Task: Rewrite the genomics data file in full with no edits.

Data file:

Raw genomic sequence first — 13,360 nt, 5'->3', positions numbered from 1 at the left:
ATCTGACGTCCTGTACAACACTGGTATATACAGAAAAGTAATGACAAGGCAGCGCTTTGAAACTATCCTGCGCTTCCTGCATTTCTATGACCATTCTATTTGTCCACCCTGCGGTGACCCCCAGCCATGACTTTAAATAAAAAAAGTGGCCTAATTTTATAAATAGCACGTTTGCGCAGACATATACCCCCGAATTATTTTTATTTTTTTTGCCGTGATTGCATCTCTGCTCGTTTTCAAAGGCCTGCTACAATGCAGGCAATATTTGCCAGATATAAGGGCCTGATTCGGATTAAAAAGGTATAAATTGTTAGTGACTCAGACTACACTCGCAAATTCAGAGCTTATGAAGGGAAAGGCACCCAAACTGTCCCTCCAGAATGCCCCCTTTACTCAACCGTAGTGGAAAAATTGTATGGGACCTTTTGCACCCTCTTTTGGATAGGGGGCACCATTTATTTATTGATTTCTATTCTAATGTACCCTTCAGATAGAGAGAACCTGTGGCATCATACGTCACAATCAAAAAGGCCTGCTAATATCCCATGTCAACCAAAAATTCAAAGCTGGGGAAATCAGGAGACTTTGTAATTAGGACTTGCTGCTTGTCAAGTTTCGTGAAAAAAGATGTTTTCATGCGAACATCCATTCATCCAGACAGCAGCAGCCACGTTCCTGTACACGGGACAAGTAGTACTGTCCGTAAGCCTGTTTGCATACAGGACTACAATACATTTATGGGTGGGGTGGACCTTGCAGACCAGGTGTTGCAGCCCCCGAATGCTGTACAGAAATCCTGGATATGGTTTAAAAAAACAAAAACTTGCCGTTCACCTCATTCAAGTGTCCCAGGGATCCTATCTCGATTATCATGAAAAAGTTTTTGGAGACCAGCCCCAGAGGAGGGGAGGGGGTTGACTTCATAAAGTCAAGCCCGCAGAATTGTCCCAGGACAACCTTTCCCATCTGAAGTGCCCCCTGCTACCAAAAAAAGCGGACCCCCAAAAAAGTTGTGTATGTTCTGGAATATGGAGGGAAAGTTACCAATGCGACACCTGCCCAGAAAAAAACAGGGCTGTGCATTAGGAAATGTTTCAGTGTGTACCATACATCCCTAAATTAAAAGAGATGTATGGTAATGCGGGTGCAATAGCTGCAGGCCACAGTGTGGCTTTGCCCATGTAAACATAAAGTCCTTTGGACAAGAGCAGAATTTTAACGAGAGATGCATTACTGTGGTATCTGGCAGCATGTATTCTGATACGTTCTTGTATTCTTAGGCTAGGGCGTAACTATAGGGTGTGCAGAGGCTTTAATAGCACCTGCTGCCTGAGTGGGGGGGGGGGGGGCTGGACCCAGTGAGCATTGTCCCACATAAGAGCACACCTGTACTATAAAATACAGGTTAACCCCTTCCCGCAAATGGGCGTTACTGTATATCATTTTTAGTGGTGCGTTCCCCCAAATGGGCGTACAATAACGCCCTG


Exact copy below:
Raw genomic sequence first — 13,360 nt, 5'->3', positions numbered from 1 at the left:
ATCTGACGTCCTGTACAACACTGGTATATACAGAAAAGTAATGACAAGGCAGCGCTTTGAAACTATCCTGCGCTTCCTGCATTTCTATGACCATTCTATTTGTCCACCCTGCGGTGACCCCCAGCCATGACTTTAAATAAAAAAAGTGGCCTAATTTTATAAATAGCACGTTTGCGCAGACATATACCCCCGAATTATTTTTATTTTTTTTGCCGTGATTGCATCTCTGCTCGTTTTCAAAGGCCTGCTACAATGCAGGCAATATTTGCCAGATATAAGGGCCTGATTCGGATTAAAAAGGTATAAATTGTTAGTGACTCAGACTACACTCGCAAATTCAGAGCTTATGAAGGGAAAGGCACCCAAACTGTCCCTCCAGAATGCCCCCTTTACTCAACCGTAGTGGAAAAATTGTATGGGACCTTTTGCACCCTCTTTTGGATAGGGGGCACCATTTATTTATTGATTTCTATTCTAATGTACCCTTCAGATAGAGAGAACCTGTGGCATCATACGTCACAATCAAAAAGGCCTGCTAATATCCCATGTCAACCAAAAATTCAAAGCTGGGGAAATCAGGAGACTTTGTAATTAGGACTTGCTGCTTGTCAAGTTTCGTGAAAAAAGATGTTTTCATGCGAACATCCATTCATCCAGACAGCAGCAGCCACGTTCCTGTACACGGGACAAGTAGTACTGTCCGTAAGCCTGTTTGCATACAGGACTACAATACATTTATGGGTGGGGTGGACCTTGCAGACCAGGTGTTGCAGCCCCCGAATGCTGTACAGAAATCCTGGATATGGTTTAAAAAAACAAAAACTTGCCGTTCACCTCATTCAAGTGTCCCAGGGATCCTATCTCGATTATCATGAAAAAGTTTTTGGAGACCAGCCCCAGAGGAGGGGAGGGGGTTGACTTCATAAAGTCAAGCCCGCAGAATTGTCCCAGGACAACCTTTCCCATCTGAAGTGCCCCCTGCTACCAAAAAAAGCGGACCCCCAAAAAAGTTGTGTATGTTCTGGAATATGGAGGGAAAGTTACCAATGCGACACCTGCCCAGAAAAAAACAGGGCTGTGCATTAGGAAATGTTTCAGTGTGTACCATACATCCCTAAATTAAAAGAGATGTATGGTAATGCGGGTGCAATAGCTGCAGGCCACAGTGTGGCTTTGCCCATGTAAACATAAAGTCCTTTGGACAAGAGCAGAATTTTAACGAGAGATGCATTACTGTGGTATCTGGCAGCATGTATTCTGATACGTTCTTGTATTCTTAGGCTAGGGCGTAACTATAGGGTGTGCAGAGGCTTTAATAGCACCTGCTGCCTGAGTGGGGGGGGGGGGGGCTGGACCCAGTGAGCATTGTCCCACATAAGAGCACACCTGTACTATAAAATACAGGTTAACCCCTTCCCGCAAATGGGCGTTACTGTATATCATTTTTAGTGGTGCGTTCCCCCAAATGGGCGTACAATAACGCCCTG